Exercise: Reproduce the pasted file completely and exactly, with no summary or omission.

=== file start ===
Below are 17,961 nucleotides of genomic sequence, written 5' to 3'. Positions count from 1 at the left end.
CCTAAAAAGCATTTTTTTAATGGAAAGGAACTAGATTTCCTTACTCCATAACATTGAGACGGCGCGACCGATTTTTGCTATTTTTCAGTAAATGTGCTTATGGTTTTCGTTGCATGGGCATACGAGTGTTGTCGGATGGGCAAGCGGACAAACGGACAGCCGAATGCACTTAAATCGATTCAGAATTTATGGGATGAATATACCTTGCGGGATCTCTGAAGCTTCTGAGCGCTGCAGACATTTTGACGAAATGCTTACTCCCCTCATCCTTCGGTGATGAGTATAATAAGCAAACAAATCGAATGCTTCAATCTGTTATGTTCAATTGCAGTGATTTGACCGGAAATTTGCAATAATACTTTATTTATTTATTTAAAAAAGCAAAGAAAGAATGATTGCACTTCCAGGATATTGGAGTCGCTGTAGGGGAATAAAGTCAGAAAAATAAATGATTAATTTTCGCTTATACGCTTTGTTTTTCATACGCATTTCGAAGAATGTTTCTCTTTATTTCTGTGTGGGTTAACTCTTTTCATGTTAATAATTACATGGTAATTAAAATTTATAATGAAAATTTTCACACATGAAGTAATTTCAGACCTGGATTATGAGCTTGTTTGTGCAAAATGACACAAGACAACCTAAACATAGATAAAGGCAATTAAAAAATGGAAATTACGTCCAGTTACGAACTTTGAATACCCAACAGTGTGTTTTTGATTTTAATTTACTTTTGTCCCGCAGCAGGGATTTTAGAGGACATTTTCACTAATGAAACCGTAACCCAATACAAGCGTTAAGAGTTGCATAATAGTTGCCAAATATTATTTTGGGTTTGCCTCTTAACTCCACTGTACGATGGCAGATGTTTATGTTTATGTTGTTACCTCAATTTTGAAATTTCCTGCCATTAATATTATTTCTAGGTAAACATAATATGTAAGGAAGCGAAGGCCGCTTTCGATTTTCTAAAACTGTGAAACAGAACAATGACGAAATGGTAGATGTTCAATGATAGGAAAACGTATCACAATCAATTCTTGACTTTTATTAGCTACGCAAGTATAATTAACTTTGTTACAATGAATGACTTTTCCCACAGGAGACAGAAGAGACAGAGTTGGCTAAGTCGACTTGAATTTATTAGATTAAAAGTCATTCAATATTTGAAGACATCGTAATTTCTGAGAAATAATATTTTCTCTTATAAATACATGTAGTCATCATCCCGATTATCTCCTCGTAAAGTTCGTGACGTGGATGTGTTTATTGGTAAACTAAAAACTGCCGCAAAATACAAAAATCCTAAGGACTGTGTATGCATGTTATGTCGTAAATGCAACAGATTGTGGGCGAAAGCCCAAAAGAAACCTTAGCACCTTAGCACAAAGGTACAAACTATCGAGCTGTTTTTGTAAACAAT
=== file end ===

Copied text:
Below are 17,961 nucleotides of genomic sequence, written 5' to 3'. Positions count from 1 at the left end.
CCTAAAAAGCATTTTTTTAATGGAAAGGAACTAGATTTCCTTACTCCATAACATTGAGACGGCGCGACCGATTTTTGCTATTTTTCAGTAAATGTGCTTATGGTTTTCGTTGCATGGGCATACGAGTGTTGTCGGATGGGCAAGCGGACAAACGGACAGCCGAATGCACTTAAATCGATTCAGAATTTATGGGATGAATATACCTTGCGGGATCTCTGAAGCTTCTGAGCGCTGCAGACATTTTGACGAAATGCTTACTCCCCTCATCCTTCGGTGATGAGTATAATAAGCAAACAAATCGAATGCTTCAATCTGTTATGTTCAATTGCAGTGATTTGACCGGAAATTTGCAATAATACTTTATTTATTTATTTAAAAAAGCAAAGAAAGAATGATTGCACTTCCAGGATATTGGAGTCGCTGTAGGGGAATAAAGTCAGAAAAATAAATGATTAATTTTCGCTTATACGCTTTGTTTTTCATACGCATTTCGAAGAATGTTTCTCTTTATTTCTGTGTGGGTTAACTCTTTTCATGTTAATAATTACATGGTAATTAAAATTTATAATGAAAATTTTCACACATGAAGTAATTTCAGACCTGGATTATGAGCTTGTTTGTGCAAAATGACACAAGACAACCTAAACATAGATAAAGGCAATTAAAAAATGGAAATTACGTCCAGTTACGAACTTTGAATACCCAACAGTGTGTTTTTGATTTTAATTTACTTTTGTCCCGCAGCAGGGATTTTAGAGGACATTTTCACTAATGAAACCGTAACCCAATACAAGCGTTAAGAGTTGCATAATAGTTGCCAAATATTATTTTGGGTTTGCCTCTTAACTCCACTGTACGATGGCAGATGTTTATGTTTATGTTGTTACCTCAATTTTGAAATTTCCTGCCATTAATATTATTTCTAGGTAAACATAATATGTAAGGAAGCGAAGGCCGCTTTCGATTTTCTAAAACTGTGAAACAGAACAATGACGAAATGGTAGATGTTCAATGATAGGAAAACGTATCACAATCAATTCTTGACTTTTATTAGCTACGCAAGTATAATTAACTTTGTTACAATGAATGACTTTTCCCACAGGAGACAGAAGAGACAGAGTTGGCTAAGTCGACTTGAATTTATTAGATTAAAAGTCATTCAATATTTGAAGACATCGTAATTTCTGAGAAATAATATTTTCTCTTATAAATACATGTAGTCATCATCCCGATTATCTCCTCGTAAAGTTCGTGACGTGGATGTGTTTATTGGTAAACTAAAAACTGCCGCAAAATACAAAAATCCTAAGGACTGTGTATGCATGTTATGTCGTAAATGCAACAGATTGTGGGCGAAAGCCCAAAAGAAACCTTAGCACCTTAGCACAAAGGTACAAACTATCGAGCTGTTTTTGTAAACAAT